D-Day (military term)

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Soldiers in a landing craft
Soldiers of the 16th infantry regiment land at Omaha Beach, one of the five sectors for Operation Overlord

D-Day is a term used in military planning to mean the actual day a major operation or event is to begin. The days leading up to a D-Day are called D-1, D-2, D-3, etc. That allows scheduling a sequence of events before the start date is chosen. The days after a D-Day are D+1, D+2, D+3, and so on.[1]

Several different days in military history were named D-Day. However, the most famous D-Day was the Normandy landings during Operation Overlord, on the morning of June 6, 1944, when the largest naval attack in military history took place in France during World War II. Operation Overlord was led by US General Dwight D. Eisenhower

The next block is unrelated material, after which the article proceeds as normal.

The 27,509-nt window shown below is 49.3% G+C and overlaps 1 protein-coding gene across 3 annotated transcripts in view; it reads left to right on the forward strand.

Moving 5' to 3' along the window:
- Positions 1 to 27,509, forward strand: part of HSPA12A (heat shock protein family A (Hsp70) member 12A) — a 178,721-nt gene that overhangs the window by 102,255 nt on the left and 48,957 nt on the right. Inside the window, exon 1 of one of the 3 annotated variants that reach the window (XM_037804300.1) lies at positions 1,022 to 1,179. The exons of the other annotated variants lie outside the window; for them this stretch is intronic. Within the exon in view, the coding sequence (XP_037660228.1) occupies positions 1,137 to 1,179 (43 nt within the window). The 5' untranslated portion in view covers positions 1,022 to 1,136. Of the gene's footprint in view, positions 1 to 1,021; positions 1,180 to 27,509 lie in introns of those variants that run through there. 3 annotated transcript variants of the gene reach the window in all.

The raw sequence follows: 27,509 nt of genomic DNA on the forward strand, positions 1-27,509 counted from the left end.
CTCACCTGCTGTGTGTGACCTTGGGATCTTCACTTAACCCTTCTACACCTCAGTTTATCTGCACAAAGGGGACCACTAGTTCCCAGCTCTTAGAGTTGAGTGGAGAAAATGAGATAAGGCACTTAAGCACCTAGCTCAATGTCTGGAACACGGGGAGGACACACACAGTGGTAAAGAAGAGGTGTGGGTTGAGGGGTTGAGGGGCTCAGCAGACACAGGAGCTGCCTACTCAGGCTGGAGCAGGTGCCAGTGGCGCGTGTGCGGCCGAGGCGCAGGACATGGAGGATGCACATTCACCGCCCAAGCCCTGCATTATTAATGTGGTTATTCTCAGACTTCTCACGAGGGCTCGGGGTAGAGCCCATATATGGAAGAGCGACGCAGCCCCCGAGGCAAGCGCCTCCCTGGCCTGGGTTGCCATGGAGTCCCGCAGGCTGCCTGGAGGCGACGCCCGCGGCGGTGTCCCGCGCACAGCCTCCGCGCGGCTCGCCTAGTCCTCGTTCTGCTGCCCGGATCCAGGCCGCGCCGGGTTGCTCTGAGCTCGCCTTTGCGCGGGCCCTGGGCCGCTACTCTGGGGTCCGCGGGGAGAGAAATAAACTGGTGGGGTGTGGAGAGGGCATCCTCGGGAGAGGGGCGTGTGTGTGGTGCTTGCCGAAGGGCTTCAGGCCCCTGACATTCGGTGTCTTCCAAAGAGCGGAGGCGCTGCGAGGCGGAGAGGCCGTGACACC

The Allies Britain, Canada, and America breached the Normandy coastline and broke through the German fortification chain, the Atlantic Wall. That was a turning point in World War II though over 3,500 men were lost.

The invasion started with airborne landings at 3:30 a.m. and the seaborne invasion started at 6:30 a.m. and took 19 hours. Operation Overlord had been planned for months and was scheduled for June 5 but was delayed for a day by bad weather.

Over the next several months, the Allies fought in France and took various useful ports such as Caen and later took Paris. After less than a year, the Allies entered Nazi Germany, which surrendered.[2]

An invasion of southern France was intended to start at the same time, but there were not enough landing craft for both invasions. The operation started on its D-Day, August 15.

References[change | change source]

  1. Hakim, Joy (1995). War, peace, and all that jazz. New York. ISBN 0-19-507761-X. OCLC 28853279.{{cite book}}: CS1 maint: location missing publisher (link)
  2. The Oxford companion to World War II (New ed.). Oxford: Oxford University Press. 2005. ISBN 0-19-280666-1. OCLC 61175901.

Other websites[change | change source]